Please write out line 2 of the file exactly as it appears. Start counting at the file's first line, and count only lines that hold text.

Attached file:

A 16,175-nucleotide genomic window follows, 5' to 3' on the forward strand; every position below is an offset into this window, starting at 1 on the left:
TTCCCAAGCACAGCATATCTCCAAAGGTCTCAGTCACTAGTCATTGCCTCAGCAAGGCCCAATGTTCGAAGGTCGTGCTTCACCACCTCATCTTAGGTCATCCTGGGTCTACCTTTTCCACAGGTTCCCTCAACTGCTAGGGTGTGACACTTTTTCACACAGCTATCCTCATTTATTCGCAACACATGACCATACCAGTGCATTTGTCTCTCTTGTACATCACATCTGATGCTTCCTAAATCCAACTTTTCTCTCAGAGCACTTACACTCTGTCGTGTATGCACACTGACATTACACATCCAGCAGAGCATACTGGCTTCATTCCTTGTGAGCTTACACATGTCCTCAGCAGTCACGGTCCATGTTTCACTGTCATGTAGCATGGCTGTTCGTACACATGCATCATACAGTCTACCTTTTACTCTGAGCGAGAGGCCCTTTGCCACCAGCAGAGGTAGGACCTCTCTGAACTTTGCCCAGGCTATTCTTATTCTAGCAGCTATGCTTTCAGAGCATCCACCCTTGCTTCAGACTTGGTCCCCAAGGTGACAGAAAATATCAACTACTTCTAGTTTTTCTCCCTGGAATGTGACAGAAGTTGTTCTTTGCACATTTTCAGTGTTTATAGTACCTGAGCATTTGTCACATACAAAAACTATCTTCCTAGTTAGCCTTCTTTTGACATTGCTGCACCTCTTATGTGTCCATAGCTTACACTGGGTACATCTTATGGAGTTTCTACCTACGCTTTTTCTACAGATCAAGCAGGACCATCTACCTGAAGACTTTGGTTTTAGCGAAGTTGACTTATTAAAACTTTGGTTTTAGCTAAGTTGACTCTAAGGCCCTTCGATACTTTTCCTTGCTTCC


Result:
TTCCCAAGCACAGCATATCTCCAAAGGTCTCAGTCACTAGTCATTGCCTCAGCAAGGCCCAATGTTCGAAGGTCGTGCTTCACCACCTCATCTTAGGTCATCCTGGGTCTACCTTTTCCACAGGTTCCCTCAACTGCTAGGGTGTGACACTTTTTCACACAGCTATCCTCATTTATTCGCAACACATGACCATACCAGTGCATTTGTCTCTCTTGTACATCACATCTGATGCTTCCTAAATCCAACTTTTCTCTCAGAGCACTTACACTCTGTCGTGTATGCACACTGACATTACACATCCAGCAGAGCATACTGGCTTCATTCCTTGTGAGCTTACACATGTCCTCAGCAGTCACGGTCCATGTTTCACTGTCATGTAGCATGGCTGTTCGTACACATGCATCATACAGTCTACCTTTTACTCTGAGCGAGAGGCCCTTTGCCACCAGCAGAGGTAGGACCTCTCTGAACTTTGCCCAGGCTATTCTTATTCTAGCAGCTATGCTTTCAGAGCATCCACCCTTGCTTCAGACTTGGTCCCCAAGGTGACAGAAAATATCAACTACTTCTAGTTTTTCTCCCTGGAATGTGACAGAAGTTGTTCTTTGCACATTTTCAGTGTTTATAGTACCTGAGCATTTGTCACATACAAAAACTATCTTCCTAGTTAGCCTTCTTTTGACATTGCTGCACCTCTTATGTGTCCATAGCTTACACTGGGTACATCTTATGGAGTTTCTACCTACGCTTTTTCTACAGATCAAGCAGGACCATCTACCTGAAGACTTTGGTTTTAGCGAAGTTGACTTATTAAAACTTTGGTTTTAGCTAAGTTGACTCTAAGGCCCTTCGATACTTTTCCTTGCTTCC